Non-financial Limiting Factors Affecting the Performance of Sawmills

Table 2 summarizes the non-financial limiting factors that were perceived to affect the performance of sawmills in the Copperbelt Province of Zambia. The survey revealed that 100% of the respondents considered shortages of raw materials and 80% of them considered usage of old machinery as the topmost constraints affecting the performance of sawmills. Additionally, the survey revealed that 30% of the workers in the small-to-medium sawmill industry were skilled and transport costs were 25% of the sales.

Table 2. Percentages of Small- to Medium-scale Sawmills that Considered the Listed Non‑financial Limiting Factors as Affecting the Performance of Their Operations

Four limiting factors (shown in Table 2), amenable to quantification, were modelled to ascertain their influence on sawmill performance. These factors were as follows: raw material (β1), skilled labor (β3), transport (β2), and use of old machinery. The monetary value of the other two limiting factors, i.e., a problem in accessing loans and the inability to control costs, could not be ascertained, as they were unamenable to financial quantification. Sawn timber recovery (β4) was employed as a proxy for old machinery, predominantly circular saw technology.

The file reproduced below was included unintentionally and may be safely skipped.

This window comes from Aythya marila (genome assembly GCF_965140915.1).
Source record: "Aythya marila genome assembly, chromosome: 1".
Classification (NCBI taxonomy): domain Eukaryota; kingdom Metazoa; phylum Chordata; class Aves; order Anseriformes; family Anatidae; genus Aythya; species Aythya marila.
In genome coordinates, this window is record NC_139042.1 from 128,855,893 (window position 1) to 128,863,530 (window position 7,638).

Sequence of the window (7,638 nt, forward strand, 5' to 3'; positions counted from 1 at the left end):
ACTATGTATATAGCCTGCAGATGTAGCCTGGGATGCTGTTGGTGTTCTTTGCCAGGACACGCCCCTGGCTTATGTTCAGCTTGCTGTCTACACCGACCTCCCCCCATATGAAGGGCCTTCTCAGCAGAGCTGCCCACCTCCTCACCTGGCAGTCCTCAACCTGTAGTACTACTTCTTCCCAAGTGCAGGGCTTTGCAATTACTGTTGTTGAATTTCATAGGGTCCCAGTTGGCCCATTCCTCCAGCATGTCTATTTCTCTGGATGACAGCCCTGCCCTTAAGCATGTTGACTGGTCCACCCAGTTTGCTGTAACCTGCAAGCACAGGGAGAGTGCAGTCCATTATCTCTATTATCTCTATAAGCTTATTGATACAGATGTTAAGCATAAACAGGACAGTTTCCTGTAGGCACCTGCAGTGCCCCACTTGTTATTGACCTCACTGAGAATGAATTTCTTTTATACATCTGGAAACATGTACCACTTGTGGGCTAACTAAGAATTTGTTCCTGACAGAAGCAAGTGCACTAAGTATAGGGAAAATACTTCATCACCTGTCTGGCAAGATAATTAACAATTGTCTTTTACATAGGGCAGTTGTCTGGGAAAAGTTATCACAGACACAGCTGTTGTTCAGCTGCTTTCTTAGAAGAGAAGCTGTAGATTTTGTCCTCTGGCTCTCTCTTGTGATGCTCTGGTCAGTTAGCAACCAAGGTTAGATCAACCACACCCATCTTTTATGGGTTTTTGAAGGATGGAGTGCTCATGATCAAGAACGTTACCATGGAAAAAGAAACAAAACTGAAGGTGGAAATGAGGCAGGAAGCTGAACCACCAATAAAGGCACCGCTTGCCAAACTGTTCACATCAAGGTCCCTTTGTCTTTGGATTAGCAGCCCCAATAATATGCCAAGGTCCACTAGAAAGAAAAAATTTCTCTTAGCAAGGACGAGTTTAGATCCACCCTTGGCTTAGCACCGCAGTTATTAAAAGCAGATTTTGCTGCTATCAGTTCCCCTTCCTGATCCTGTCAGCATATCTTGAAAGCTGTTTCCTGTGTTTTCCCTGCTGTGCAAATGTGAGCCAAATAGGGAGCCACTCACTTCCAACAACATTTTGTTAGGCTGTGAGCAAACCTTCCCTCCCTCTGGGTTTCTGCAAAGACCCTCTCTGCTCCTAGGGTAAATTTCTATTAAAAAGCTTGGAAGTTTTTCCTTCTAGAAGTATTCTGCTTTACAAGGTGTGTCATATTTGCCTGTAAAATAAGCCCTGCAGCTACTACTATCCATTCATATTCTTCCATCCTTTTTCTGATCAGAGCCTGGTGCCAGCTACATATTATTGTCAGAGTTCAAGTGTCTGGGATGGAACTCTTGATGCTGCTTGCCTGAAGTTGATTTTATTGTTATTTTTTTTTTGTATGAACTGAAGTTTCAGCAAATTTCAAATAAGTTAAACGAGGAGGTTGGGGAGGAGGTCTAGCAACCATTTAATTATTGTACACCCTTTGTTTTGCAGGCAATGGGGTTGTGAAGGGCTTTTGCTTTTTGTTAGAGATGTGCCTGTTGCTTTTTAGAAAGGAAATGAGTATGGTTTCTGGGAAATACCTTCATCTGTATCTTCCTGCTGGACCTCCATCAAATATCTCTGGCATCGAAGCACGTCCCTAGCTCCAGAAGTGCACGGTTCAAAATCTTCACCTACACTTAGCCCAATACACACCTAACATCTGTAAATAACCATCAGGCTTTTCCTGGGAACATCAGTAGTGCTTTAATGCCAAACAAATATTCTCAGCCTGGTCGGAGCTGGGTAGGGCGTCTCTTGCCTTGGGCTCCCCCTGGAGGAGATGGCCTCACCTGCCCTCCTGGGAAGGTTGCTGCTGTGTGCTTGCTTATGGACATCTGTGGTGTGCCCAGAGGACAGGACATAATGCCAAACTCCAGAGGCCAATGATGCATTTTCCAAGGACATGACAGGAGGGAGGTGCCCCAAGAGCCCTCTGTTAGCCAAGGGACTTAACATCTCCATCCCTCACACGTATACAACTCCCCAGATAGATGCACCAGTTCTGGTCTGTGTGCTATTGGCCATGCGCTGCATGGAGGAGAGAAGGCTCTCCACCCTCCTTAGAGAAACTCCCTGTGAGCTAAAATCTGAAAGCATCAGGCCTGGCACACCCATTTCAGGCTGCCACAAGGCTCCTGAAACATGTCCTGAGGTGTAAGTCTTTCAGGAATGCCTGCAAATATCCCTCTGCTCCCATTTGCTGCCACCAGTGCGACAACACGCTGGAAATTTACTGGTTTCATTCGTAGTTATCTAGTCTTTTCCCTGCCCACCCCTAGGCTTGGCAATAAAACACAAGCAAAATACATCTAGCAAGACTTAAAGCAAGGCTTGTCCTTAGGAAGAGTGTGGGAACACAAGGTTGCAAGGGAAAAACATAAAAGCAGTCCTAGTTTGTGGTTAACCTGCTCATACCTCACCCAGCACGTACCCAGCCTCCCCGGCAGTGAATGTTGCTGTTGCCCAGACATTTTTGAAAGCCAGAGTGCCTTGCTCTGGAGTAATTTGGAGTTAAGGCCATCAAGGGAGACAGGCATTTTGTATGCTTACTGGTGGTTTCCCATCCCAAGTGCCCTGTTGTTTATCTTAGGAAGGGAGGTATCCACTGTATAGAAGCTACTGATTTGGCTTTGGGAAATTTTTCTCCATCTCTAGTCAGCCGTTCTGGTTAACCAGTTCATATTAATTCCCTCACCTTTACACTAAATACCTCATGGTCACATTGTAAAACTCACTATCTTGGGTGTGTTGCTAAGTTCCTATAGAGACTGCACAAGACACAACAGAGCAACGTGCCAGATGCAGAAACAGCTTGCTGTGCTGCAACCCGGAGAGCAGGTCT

Summary statistics showed a monotonic relationship, referred to as a learning curve, between the explanatory variables and the response variable (Jerome 2009). This curve was modelled via a linearized Cobb-Douglas function on the log-log transformed data (using Eq. 7, as shown in Fig. 1). The overall model is highly significant at the 1% significance level (F-value = 292.81, p-value = 0.000) with R2 = 0.994, which indicated that 99.4% of the total variation in the Y-variable (profit) was explained by the four explanatory variables, i.e., β1 through β4, in the model. The t-tests indicated that only β1 (t‑value = 6.667, p-value = 0.000) and β4 (t‑value = –3.894, p-value = 0.006) significantly contributed to the estimation and prediction of Y- (as shown in Table 3).